Yours in Sisterhood
The women wrote their letters to Ms. magazine and signed them, as good feminists did, “In sisterhood.” Most were never published. Forty years later, award-winning filmmaker and media archeologist Irene Lusztig traveled around the United States, to the towns where the letters had been written, and asked local women to re-embody the letter-writers’ voices and read aloud these deepest secrets, angriest rants, and sincerest pleas on camera.
What happens is intersectional, personal, political—and perfectly stunning. In small-town Kansas, a transgender teen reads a 1975 letter proposing a new gender-neutral pronoun: “I’m not a ‘he-she-whatever’!” From a lawn chair in Bowling Green, Ohio, a middle-aged African American wonders who from her town would have written such a powerful screed about the media’s lack of black representation in 1979. A seventy-something from San Francisco says of a 1974 writer’s decision to no longer fake orgasm, “That was very me.” Poignantly, a woman rereads her own 1976 letter, written when she was sixteen, confronting her fear and sense of loss—but also her optimistic exuberance—about coming out as a lesbian. These are just a sampling of the powerful portraits-within-portraits the film captures, from 306 interviews in 32 states. Lusztig’s camera is still; her takes, unhurried; her shots, simply framed; and her locations, unremarkable. This very ordinariness underlines the extraordinary dialogue she’s created between the past and the future of feminism.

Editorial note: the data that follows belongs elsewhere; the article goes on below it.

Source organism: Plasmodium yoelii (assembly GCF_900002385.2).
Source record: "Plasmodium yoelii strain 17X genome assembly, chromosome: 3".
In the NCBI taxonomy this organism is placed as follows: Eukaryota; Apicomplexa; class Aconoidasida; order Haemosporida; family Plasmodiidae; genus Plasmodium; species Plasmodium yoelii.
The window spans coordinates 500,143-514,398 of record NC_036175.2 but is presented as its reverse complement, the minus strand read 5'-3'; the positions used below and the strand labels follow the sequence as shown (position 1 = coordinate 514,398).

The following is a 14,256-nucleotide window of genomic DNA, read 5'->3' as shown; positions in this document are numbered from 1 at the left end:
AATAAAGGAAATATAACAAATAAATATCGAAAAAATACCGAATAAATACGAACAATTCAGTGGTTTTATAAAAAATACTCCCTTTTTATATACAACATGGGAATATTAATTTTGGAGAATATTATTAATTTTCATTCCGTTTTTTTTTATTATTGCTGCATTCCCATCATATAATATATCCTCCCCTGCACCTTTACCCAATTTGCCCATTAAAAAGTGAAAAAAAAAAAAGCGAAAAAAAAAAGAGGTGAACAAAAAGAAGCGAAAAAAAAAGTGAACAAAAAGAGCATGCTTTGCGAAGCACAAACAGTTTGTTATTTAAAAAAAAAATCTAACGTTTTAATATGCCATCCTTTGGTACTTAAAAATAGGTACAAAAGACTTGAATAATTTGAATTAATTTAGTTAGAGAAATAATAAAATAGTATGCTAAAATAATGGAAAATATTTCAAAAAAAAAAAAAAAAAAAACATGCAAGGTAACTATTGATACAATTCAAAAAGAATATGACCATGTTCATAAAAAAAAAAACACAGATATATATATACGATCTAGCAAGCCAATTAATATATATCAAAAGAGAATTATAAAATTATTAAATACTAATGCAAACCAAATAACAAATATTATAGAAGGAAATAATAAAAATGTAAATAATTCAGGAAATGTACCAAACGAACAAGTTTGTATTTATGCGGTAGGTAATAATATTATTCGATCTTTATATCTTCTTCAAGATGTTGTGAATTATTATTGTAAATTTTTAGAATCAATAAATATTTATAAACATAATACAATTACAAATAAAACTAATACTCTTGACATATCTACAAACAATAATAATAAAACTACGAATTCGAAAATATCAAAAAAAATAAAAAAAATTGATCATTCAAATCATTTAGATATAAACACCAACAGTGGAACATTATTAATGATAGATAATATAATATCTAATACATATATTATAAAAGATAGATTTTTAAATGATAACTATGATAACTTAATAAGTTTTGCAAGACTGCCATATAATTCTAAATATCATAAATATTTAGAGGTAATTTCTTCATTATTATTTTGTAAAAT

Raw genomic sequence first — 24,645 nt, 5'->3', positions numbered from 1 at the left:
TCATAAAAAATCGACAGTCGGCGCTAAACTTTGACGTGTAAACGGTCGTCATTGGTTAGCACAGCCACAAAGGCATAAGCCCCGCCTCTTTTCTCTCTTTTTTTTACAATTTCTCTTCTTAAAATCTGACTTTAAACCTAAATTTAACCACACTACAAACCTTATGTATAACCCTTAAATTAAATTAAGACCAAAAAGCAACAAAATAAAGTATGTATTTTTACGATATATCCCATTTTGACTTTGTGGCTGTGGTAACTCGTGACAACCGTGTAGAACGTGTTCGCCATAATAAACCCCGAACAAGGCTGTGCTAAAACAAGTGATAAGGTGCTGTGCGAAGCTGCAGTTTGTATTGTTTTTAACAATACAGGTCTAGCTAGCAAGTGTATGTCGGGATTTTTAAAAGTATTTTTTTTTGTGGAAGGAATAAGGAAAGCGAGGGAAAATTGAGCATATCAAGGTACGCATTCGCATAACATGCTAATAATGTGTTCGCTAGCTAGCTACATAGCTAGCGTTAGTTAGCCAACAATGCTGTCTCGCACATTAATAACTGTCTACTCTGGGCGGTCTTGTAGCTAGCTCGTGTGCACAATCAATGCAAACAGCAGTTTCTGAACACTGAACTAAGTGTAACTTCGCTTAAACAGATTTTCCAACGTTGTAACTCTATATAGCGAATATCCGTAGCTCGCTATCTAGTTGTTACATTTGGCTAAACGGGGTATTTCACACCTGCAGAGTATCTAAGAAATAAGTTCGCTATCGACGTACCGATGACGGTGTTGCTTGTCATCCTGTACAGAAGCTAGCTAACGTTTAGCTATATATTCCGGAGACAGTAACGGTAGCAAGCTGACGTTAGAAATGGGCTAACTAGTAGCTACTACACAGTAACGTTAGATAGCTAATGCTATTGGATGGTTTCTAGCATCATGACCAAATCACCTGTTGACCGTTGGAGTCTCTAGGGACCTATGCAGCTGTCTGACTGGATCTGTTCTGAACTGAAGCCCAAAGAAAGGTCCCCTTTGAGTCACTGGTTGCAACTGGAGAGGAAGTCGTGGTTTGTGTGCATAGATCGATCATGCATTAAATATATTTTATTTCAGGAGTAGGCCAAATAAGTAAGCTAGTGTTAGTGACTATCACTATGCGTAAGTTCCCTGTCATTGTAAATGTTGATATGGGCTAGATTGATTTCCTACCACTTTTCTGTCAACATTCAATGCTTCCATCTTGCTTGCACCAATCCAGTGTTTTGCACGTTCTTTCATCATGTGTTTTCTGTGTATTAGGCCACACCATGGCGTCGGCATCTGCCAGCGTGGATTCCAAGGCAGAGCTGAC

— LUCY LAIRD
Johnston, Kinney & Zulaica LLP
- Premiere Status: West Coast